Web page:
The other important element is to understand your spending habits. That understanding brings you closer to the detail that should go into your budget. The exercise involves looking at your weekly food, transport, and leisure spending. Spending less on these things does not necessarily mean sacrifice. You may find that simply walking a little more rather than taking the auto for short journeys results in your enjoying the extra exercise. Eating out is fun but so is cooking. A sandwich taken to work is every bit as good as having lunch from a fast food outlet, arguably better. There are a number of simple everyday habits that will result in your spending falling.
The incentive to return to a financially sound position if your problems have only occurred in the last decade should be a spur to you. Your memory is certain to tell you how carefree your life was in those days. They can return if you sit down and think about things, starting with yourself.
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At every family birthday celebration, my mother-in-law buys each family member “Set for Life” scratch off tickets. Part of our traditional birthday fun includes a hunt through purses and pockets for enough coins to discover who among us might receive $5000 every week for the rest of our lives. Cognitively, I am aware of the futility of this game. But I am also a person for whom hope springs eternal, and each birthday celebration brings a millisecond of breathless anticipation of a lifetime of effortless income.
Of course, it is possible, through careful planning, to arrange for automatic income. Retirement planning is based on that premise. But what about those of us who would like to earn passive income before we retire? Advice on the subject is so plentiful as to be ubiquitous, and frankly, most of it is fairly obvious. Here are a few observations of my own.
You may have to expand your concept of “passive”
Rent is a classic example of passive income, and one that illustrates some of the important points on the subject. I have personal experience with this one, and it is not an experience I am anxious to repeat.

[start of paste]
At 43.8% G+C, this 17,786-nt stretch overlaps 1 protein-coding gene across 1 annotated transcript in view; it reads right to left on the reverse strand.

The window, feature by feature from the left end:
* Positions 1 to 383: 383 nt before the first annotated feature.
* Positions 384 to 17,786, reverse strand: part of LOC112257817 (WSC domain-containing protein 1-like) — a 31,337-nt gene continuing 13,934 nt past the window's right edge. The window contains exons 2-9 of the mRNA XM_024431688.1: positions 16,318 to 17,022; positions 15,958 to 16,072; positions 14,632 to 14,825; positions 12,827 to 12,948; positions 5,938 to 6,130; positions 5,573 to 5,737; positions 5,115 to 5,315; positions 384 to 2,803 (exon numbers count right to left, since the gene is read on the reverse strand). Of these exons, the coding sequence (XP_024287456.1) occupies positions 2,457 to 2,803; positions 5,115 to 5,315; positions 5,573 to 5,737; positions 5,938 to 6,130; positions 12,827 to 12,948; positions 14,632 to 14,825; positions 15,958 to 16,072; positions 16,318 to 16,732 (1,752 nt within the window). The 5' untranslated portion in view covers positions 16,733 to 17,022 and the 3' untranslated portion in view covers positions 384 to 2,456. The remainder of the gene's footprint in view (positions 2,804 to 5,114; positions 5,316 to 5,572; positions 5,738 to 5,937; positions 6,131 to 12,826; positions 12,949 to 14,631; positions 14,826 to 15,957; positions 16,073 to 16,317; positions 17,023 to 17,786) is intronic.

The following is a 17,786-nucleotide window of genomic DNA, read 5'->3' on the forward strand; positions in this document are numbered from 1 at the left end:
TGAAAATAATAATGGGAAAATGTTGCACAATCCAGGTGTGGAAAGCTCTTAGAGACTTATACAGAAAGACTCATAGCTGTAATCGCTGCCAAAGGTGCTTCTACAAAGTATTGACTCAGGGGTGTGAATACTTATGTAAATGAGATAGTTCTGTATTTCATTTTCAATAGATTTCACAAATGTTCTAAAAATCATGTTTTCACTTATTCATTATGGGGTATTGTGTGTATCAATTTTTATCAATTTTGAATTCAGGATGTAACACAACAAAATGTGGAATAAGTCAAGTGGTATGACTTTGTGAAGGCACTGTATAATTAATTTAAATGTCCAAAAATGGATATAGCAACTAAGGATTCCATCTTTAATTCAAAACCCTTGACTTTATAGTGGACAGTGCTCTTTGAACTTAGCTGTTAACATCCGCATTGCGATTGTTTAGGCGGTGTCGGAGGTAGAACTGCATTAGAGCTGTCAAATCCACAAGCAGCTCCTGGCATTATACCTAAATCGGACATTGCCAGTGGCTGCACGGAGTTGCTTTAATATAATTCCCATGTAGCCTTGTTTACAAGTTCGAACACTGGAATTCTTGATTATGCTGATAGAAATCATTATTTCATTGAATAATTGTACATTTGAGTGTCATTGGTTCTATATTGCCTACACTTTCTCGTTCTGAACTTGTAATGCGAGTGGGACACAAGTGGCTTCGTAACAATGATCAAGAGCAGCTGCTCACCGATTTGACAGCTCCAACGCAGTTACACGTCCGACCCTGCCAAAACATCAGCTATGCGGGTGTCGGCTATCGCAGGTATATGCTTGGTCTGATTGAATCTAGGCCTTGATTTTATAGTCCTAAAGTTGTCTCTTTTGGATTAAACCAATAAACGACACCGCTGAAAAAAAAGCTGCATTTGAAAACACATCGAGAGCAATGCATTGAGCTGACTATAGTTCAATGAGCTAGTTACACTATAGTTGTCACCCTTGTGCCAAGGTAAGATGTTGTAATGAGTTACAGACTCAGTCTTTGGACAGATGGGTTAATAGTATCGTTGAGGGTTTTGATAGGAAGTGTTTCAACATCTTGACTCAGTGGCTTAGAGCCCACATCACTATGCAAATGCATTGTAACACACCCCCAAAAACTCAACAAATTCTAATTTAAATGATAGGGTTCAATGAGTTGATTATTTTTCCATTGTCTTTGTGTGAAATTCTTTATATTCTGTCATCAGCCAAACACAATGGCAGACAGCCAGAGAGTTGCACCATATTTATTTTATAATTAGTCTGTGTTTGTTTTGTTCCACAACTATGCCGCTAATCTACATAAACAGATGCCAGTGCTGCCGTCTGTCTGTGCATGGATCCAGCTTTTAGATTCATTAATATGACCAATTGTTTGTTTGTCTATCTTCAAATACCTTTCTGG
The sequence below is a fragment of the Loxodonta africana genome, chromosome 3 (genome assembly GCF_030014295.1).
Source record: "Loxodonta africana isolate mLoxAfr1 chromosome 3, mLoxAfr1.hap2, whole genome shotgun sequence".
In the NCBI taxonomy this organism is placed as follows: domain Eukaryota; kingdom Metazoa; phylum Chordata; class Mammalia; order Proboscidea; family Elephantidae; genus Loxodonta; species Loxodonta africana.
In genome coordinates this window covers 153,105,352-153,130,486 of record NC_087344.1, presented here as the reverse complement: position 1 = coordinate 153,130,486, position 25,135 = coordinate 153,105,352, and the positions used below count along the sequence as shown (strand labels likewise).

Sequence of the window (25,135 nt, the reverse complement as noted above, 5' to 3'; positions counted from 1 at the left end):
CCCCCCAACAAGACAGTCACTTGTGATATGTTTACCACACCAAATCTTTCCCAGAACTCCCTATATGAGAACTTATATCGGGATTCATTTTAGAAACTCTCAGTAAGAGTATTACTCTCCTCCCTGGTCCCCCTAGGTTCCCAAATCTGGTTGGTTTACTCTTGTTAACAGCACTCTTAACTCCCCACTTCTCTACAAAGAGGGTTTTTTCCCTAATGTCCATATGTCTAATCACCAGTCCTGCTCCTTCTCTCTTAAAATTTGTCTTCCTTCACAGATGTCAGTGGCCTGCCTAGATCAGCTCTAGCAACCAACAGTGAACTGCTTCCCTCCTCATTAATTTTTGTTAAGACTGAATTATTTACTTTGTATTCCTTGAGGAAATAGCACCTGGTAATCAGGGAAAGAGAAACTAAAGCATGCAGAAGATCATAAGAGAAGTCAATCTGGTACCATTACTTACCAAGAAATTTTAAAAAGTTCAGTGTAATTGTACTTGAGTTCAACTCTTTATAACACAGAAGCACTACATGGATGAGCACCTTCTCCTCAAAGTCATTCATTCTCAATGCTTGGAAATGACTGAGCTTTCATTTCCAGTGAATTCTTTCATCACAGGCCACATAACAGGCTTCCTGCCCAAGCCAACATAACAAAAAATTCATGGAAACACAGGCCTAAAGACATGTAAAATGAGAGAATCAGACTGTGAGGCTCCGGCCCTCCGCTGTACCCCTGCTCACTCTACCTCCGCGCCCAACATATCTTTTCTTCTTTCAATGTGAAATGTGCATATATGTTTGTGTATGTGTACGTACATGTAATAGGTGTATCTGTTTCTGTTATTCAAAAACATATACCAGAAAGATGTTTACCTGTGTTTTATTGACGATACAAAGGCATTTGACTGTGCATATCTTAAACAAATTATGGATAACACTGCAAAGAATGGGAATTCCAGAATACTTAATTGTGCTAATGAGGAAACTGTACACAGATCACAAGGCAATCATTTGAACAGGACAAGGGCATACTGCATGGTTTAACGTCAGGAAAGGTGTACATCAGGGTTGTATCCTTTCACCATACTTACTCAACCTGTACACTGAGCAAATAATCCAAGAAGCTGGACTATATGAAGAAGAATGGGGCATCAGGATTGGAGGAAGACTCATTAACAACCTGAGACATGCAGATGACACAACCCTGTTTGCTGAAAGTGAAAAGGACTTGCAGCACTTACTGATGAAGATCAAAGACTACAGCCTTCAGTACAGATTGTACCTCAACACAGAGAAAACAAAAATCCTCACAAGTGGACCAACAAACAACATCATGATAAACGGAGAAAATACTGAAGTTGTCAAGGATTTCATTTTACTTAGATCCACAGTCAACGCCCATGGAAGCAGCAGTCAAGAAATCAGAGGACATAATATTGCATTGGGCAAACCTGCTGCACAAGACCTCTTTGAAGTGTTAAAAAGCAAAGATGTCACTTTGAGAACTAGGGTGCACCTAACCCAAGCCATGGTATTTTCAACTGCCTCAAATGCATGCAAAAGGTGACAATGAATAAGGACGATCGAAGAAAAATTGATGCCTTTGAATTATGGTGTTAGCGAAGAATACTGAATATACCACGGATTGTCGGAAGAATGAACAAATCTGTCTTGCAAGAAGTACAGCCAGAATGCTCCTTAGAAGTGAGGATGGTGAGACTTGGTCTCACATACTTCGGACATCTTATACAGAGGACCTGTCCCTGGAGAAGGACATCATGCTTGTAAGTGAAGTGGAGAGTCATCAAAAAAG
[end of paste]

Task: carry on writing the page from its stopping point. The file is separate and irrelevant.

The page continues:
Rental property is an asset that must be maintained, and occupied, in order to keep earning money for you. And maintenance and occupancy are hard work, it turns out. Furthermore, if you don’t start with a sound plan (my rental income experience was reactionary to a crashing real estate market), you may find that your returns are less than spectacular, Even less than zero, some months.
That’s not to say that it doesn’t work for lots of folks. Tempermentally speaking, I am spectacularly unsuited to the role of landlord. But those with a well-thought-out plan, solid financials on the property or properties in question (i.e. rents that outpace the costs involved), and room in the budget to outsource caretaking and tenant-seeking functions can and do enjoy great success in this endeavor. So what’s the point of my story? There are a couple.
- Passive income opportunities are not one size fits all. And all are not equally suited to a particular option.
- Unless you are starting out with a great deal of money, many passive income sources do not start out that way. In order to truly make money without lifting a finger, you need to be able to outsource, and make sure that the money you pay to maintain your property/website/vending machine business doesn’t cut into your margins to the point that the investment is no longer worth your time. If these conditions don’t apply, you may have income, but it certainly won’t be passive.